16 Things People With Primary Immunodeficiency (PI) Wish Others Understood
This year, April 22 – 29 is World Primary Immunodeficiency (PI) Week. The Immune Deficiency Foundation has dedicated the entire month of April to PI Awareness. Having a primary immunodeficiency indicates that there is a part or parts of person’s immune system that doesn’t function as it should. Patients with PI fall sick often, and the infections can become severe quickly. There are more than 250 types of PI, often making the pathway to diagnosis lengthy and complicated. Some are diagnosed as children, and others have waited and continue to wait years before receiving a diagnosis. Imagine living a life filled with hospital visits, many sick days, and endless doctor referrals before you can reach an answer. These are the journeys people with PI have taken.
Doctors are often told in medical school, “When you hear hoofbeats, think horses, not zebras,” meaning look for what what is most common. The PI and rare disease community often promotes the concept of “think zebra,” encouraging doctors to also consider and look for diagnoses that might be uncommon when other methods or diagnoses aren’t working.
The Mighty has teamed up with the Immune Deficiency Foundation to ask people with PI, and their loved ones, what they wish others understood about their lives.
1. “I would like other parents to know that when they send their kids to school with a cough or fever and it spreads to my child, she doesn’t fight it off in a couple of days like most. More often than not, she gets so sick that she ends up in the ER, missing days upon days of school.” — Michelle Rash
2. “I want people to be more understanding if I have to cancel plans. Yes, we made plans yesterday. Yes, we talked about it this morning. And yes, my illnesses really hit me hard out of nowhere and I can’t even get out of bed. We are still friends, though! — Kelly Deery
3. “(PI) is real, and it kills. It took my 4-year-old.” — Parsons-Long Shannon
4. “All our ‘vacations’ are centered around hospital visits.” — Nicole Thuotte
5. “As a parent of a child with PI, one thing I’d like people to understand is the importance of vaccination. Herd immunity is critical to keeping my son healthy.” — Heather Burns Huot
6. “I was so sick of being sick and tired all the time. I was not diagnosed until I was 42. That’s a long time when you don’t feel good. I am so grateful to have finally found a doctor who finally gave me a correct diagnosis.” — Sherry Sawula
7. “You learn how to be your child’s nurse. Between the infusions, doctor visits and illness, you learn, because your child’s health depends on you.” — Melissa Cann
8. “Just because I make it to work every day does not mean I am well or feel good. I go to work on many days when others would take off — because they only feel like this a few days a year, not weeks at a time. When I do stay home it’s because I literally cannot get out of bed.” — Dana Overstreet
9. “My energy wholly depends on my infusion schedule. I have one ‘good’ day per week, which is when I try to see friends. They think it’s the norm, but they don’t see the aftermath. They don’t know how I feel on the days before and after an infusion. And without insurance, my infusions would run me $20,000/month (at a discount). I will be fighting insurance companies for the rest of my life.” — Marjorie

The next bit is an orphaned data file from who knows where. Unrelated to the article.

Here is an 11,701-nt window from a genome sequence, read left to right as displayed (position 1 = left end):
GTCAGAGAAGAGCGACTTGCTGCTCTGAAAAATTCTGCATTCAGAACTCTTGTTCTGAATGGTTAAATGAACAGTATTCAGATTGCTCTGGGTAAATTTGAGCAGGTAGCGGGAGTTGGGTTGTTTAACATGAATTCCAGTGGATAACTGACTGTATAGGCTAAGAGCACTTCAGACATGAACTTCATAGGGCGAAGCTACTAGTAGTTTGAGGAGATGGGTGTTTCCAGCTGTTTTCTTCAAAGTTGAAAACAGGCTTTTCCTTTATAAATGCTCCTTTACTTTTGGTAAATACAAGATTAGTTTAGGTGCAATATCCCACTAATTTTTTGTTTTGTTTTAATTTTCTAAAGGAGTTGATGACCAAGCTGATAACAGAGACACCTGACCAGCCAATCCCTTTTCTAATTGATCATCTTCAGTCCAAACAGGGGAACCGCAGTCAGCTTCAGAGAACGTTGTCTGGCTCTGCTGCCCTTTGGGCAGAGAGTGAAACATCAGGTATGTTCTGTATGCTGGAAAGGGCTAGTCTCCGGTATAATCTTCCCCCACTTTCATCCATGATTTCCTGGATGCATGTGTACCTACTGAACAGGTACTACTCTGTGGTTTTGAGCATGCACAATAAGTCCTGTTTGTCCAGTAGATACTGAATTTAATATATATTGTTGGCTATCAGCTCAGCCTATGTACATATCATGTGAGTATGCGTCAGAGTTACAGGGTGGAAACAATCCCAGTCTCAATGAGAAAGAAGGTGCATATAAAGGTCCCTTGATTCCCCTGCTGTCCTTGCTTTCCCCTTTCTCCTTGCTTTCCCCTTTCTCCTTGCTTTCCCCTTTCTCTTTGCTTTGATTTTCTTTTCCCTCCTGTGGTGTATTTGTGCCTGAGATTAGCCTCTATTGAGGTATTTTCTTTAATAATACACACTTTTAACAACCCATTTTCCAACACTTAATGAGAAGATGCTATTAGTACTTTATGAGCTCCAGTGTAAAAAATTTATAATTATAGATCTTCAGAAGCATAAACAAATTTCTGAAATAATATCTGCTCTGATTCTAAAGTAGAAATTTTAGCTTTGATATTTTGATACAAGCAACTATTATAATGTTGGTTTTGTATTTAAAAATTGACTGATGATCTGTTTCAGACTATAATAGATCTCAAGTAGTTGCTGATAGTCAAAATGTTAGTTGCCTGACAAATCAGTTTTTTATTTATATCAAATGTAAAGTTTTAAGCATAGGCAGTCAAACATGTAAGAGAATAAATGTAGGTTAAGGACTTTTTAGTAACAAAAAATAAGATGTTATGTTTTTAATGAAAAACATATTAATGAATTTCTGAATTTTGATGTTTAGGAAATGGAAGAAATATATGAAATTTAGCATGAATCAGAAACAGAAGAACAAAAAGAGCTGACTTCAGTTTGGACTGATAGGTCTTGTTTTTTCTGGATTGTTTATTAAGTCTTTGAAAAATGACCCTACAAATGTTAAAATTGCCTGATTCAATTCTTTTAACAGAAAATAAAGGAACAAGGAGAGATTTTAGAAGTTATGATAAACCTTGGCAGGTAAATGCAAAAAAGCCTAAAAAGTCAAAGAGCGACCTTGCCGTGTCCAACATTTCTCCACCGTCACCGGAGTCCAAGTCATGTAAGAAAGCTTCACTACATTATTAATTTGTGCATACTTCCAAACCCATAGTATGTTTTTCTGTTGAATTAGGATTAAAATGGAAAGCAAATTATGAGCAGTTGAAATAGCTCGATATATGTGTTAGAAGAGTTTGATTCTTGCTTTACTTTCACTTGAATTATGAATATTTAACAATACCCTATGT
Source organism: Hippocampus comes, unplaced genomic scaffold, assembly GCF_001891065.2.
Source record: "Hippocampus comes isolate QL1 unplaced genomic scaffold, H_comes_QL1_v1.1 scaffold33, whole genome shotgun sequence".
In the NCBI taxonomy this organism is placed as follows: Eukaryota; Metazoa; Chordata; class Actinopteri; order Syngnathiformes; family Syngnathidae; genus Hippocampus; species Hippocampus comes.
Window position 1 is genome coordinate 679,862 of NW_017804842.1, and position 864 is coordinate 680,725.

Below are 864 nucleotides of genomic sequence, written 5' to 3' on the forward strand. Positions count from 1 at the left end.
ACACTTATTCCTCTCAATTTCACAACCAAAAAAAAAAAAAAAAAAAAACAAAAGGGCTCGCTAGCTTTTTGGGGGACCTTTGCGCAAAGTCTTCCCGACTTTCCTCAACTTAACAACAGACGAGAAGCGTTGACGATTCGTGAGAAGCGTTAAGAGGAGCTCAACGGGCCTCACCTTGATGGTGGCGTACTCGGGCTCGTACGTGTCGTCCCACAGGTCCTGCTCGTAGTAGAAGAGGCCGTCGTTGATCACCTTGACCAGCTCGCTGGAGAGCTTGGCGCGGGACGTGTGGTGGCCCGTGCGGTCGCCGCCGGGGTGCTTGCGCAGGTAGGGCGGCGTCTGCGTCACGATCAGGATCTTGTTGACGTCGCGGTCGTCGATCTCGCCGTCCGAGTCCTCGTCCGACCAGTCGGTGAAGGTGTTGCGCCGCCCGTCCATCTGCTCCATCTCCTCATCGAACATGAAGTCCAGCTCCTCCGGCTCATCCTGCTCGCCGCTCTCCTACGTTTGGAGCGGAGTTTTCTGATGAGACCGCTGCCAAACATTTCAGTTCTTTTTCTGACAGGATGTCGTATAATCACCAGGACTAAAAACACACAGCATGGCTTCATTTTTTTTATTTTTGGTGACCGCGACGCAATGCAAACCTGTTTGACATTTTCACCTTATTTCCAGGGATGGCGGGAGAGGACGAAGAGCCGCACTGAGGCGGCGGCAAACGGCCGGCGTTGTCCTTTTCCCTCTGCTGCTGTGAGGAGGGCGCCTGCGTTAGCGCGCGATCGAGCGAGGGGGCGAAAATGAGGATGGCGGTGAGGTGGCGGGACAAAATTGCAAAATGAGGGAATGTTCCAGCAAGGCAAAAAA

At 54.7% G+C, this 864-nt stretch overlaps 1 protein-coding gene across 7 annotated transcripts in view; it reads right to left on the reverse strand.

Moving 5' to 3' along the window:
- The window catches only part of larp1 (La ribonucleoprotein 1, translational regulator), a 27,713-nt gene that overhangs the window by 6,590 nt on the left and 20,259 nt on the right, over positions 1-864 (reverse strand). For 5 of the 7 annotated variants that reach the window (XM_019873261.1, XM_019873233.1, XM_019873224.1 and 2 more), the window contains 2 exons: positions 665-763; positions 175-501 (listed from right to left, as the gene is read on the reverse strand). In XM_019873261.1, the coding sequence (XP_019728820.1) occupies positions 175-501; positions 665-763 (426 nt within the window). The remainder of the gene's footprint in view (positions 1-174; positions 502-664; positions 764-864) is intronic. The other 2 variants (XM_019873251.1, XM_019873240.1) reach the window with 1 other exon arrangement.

10. “It is really frustrating when family members bring over a child who is getting sick when they know you have PI and have explained it many times. Three days later, I have a two-week virus and their kids are in school and OK.” — Betty Filippelli Gordon
11. “When you find a doctor you trust, you’ll ‘fight to the death’ to keep them.” — Malea Lynn
12. “Because of my daughter’s PI, she has had the opportunity to meet some amazing doctors and nurses who are not only brilliant, but also kind, strong women. As a parent I couldn’t ask for better role models as she grows up. Despite the bad days, the influence of those who care for her is remarkable.” — Kristina Webb
13. “To the families and friends of patients with PI, please be loving and supportive even when you might not understand. It’s hard on you, but it’s even harder on the person.” — Tiffany Kaye Ryan
14. “It’s real, but it’s different for each person. It’s a disease that has an impact on every aspect of your life. Symptoms can change day to day or last months. It means joint pain that makes it hard to move or sleep and chronic infections. It means isolation for fear of coming in contact with someone who has a cold— because for you it’s an infection that lasts for months. It means endless rounds of antibiotics and steroids that treat symptoms, but compromise your immune system further.” — Lauren Pillote
15. “Many adults with PI have suffered with the full constellation of disease and other symptoms that often mysteriously accompany it (autoimmune diseases, cancer, treatment side effects, etc.) for many years and have fought for diagnosis and treatment. We were once the ‘little zebras’ that were often ignored, forgotten or bullied because no one understood our illness. But, we take comfort in knowing we are not alone and there is help thanks to the pioneering work of IDF.” — Suzanne McDonough
16. “Your feelings are real. No matter how many doctors appointments or pills that don’t work, you are not alone. Stay strong.” — Monica Jefferson
Are you affected by PI? What’s one thing you wish others understood about your life? Let us know in the comments below.
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